Feeds

Netbooks to steer mobile PC demand ahead of curve, claims Intel

Good news for Atom. Bad news for Core?

Securing Web Applications Made Simple and Scalable

IDF Worldwide shipments of mobile computers will match those of desktops this year - and it's all thanks to the Asus Eee PC and its ilk.

So said Intel mobility chief Dadi Perlmutter yesterday at the chip giant's bi-annual Developer Forum. But while that's good news for the Atom chip family, it's less pleasing for the folk behind Intel's Core chips.

Intel has already forecast that laptop sales will exceed those of desktops in 2010, and Perlmutter re-iterated that prediction. Next year, sales of the two formats will be neck and neck.

What's changed is the arrival of what Intel calls "netbooks" - low-cost mini laptops primarily intended for using the internet. Asus' Eee PC was the first, but since its release in the autumn of 2007, plenty of others have come along.

World PC Shipments

Intel desktops, laptops and netbooks forecast

Source: Intel

Dell's long-awaited version, now though to be called the Inspiron 910, may even come out this Friday.

Whether it does or not, Intel reckons 2008's netbook shipments will be sufficient to lift the total number of mobile PCs shipped this year to match the desktop total, a year ahead of expectations.

Intel's arguably saying so to promote its Atom processor, as its chart shows - don't forget, plenty of netbooks will be based on other company's chips, like VIA's C7-M and, possibly, Nano, not to mention Intel's own Celeron M series, which Asus is still using in some of its latest Eees.

Come 2011, and the contribution made by netbooks will lift the shipments of mobile PCs to double those of desktops.

Assuming regular laptops are primarily Intel-powered by then, Intel's chart indicates more than a third of the chip giant's own mobile processor shipments will be Atoms. Since its Atom processors are cheaper than its Core products, that may not be good news for the company's revenues.

The growth trajectory marked by mobile shipments in 2003 through 2008 suggest that Atom will cannibalise a fair few sales that would have gone to Core.

At least it's not forecasting a downturn in desktop demand, with shipments continuing to grow - just about, at any rate - through 2012.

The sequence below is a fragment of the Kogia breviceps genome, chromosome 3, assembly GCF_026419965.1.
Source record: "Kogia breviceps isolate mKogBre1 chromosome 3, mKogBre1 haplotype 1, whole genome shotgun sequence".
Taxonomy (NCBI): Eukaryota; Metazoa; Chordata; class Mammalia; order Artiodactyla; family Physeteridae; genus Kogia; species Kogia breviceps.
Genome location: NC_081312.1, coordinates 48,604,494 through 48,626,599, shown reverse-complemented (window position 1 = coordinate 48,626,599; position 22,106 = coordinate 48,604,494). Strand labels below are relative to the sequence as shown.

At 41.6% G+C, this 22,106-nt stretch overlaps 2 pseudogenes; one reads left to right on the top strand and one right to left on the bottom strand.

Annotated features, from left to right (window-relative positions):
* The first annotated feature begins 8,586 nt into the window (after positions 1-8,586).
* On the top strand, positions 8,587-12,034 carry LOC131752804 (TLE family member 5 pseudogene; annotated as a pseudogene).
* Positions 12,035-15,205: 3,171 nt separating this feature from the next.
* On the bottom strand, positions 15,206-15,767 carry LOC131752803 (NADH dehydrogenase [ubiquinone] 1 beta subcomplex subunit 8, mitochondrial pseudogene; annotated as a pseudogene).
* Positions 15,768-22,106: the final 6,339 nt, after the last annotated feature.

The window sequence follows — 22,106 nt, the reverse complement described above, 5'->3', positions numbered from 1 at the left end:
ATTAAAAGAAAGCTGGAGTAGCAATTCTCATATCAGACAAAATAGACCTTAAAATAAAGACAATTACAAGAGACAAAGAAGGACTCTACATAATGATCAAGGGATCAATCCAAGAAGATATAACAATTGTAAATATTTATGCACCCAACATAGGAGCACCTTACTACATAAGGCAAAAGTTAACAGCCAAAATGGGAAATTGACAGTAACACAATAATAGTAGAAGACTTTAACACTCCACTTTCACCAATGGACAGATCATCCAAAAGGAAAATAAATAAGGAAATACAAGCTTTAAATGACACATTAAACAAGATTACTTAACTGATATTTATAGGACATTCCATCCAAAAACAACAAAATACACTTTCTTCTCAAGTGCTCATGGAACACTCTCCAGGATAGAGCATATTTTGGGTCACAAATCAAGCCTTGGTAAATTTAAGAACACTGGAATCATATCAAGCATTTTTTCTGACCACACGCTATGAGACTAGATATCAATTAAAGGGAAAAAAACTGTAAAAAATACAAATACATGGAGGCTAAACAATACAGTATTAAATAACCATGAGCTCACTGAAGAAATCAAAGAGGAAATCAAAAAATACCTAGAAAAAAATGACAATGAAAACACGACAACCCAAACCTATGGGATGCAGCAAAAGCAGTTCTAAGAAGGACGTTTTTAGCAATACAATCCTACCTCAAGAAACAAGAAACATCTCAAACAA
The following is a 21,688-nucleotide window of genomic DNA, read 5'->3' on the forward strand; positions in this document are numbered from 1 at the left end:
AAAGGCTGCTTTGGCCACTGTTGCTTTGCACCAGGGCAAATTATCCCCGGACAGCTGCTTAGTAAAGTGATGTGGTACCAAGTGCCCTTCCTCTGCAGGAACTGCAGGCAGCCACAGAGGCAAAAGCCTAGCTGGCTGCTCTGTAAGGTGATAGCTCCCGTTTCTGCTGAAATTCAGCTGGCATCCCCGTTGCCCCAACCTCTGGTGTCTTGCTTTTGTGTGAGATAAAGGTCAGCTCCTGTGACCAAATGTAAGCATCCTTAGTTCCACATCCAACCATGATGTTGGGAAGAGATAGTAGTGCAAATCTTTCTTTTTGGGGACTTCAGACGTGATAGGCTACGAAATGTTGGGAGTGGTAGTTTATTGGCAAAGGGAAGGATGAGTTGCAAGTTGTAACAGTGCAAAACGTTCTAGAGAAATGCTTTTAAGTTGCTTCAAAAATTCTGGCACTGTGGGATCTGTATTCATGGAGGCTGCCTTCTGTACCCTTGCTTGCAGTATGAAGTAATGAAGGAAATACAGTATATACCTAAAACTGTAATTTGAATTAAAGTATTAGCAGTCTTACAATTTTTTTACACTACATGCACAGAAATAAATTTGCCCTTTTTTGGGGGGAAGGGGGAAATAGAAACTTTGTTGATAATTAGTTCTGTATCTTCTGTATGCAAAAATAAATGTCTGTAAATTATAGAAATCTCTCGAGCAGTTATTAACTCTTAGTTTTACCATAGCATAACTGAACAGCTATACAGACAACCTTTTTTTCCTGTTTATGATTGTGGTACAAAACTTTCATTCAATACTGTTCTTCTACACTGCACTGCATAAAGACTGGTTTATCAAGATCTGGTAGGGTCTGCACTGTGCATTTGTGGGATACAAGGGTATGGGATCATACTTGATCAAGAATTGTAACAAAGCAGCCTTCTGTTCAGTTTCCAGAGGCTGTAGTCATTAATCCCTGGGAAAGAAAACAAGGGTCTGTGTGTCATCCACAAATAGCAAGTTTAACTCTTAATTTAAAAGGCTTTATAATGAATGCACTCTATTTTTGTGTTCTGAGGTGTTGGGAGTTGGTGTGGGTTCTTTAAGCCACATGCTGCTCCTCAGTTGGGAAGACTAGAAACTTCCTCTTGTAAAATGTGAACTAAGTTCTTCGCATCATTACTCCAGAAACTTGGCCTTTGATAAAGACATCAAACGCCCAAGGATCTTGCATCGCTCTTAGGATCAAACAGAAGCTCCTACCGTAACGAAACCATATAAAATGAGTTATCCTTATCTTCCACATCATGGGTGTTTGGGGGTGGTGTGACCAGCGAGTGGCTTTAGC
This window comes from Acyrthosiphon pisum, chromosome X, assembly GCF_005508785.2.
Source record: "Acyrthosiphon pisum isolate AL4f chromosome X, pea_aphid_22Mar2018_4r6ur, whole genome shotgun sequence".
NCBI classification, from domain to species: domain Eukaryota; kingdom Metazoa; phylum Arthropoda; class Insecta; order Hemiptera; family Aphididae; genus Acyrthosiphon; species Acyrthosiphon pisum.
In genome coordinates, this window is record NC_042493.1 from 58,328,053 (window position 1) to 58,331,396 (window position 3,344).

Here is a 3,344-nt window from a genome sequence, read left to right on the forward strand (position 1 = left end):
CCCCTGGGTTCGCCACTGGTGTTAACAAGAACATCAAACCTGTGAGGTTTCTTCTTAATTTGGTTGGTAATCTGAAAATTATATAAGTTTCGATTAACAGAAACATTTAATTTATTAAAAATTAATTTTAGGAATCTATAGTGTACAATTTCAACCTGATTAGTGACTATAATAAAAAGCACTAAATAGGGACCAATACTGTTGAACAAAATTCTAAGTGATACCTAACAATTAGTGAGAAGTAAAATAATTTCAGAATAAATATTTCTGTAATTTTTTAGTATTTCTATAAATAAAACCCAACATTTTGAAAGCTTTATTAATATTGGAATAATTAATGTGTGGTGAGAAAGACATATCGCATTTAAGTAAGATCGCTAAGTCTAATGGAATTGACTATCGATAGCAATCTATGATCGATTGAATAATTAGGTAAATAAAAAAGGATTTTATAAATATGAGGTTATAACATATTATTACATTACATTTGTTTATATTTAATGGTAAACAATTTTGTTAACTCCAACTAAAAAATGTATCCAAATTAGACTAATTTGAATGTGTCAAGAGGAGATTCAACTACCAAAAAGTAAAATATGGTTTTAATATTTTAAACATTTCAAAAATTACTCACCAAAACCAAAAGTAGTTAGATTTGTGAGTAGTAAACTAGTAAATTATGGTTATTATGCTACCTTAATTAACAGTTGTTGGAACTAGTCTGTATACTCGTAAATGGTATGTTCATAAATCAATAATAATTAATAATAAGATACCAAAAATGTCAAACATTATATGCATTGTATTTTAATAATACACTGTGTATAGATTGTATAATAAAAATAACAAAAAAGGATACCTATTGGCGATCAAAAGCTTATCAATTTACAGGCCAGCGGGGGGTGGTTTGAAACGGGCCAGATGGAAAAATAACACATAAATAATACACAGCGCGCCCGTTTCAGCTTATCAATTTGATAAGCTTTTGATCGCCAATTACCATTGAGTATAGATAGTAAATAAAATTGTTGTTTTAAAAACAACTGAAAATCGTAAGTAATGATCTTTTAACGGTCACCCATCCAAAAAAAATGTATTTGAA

Application security programs and practises

More from The Register

next story
iPad? More like iFAD: We reveal why Apple fell into IBM's arms
But never fear fanbois, you're still lapping up iPhones, Macs
For Lenovo US, 8-inch Windows tablets are DEAD – long live 8-inch Windows tablets
Reports it's killing off smaller slabs are greatly exaggerated
Microsoft unsheathes cheap Android-killer: Behold, the Lumia 530
Say it with us: I'm King of the Landfill-ill-ill-ill
Cheer up, Nokia fans. It can start making mobes again in 18 months
The real winner of the Nokia sale is *drumroll* ... Nokia
Seventh-gen SPARC silicon will accelerate Oracle databases
Uncle Larry's mutually-optimised stack to become clearer in August
EU dons gloves, pokes Google's deals with Android mobe makers
El Reg cops a squint at investigatory letters
Apple orders huge MOUNTAIN of 80 MILLION 'Air' iPhone 6s
Bigger, harder trouser bulges foretold for fanbois
prev story

Whitepapers

Top three mobile application threats
Prevent sensitive data leakage over insecure channels or stolen mobile devices.
Implementing global e-invoicing with guaranteed legal certainty
Explaining the role local tax compliance plays in successful supply chain management and e-business and how leading global brands are addressing this.
Top 8 considerations to enable and simplify mobility
In this whitepaper learn how to successfully add mobile capabilities simply and cost effectively.
Application security programs and practises
Follow a few strategies and your organization can gain the full benefits of open source and the cloud without compromising the security of your applications.
The Essential Guide to IT Transformation
ServiceNow discusses three IT transformations that can help CIO's automate IT services to transform IT and the enterprise.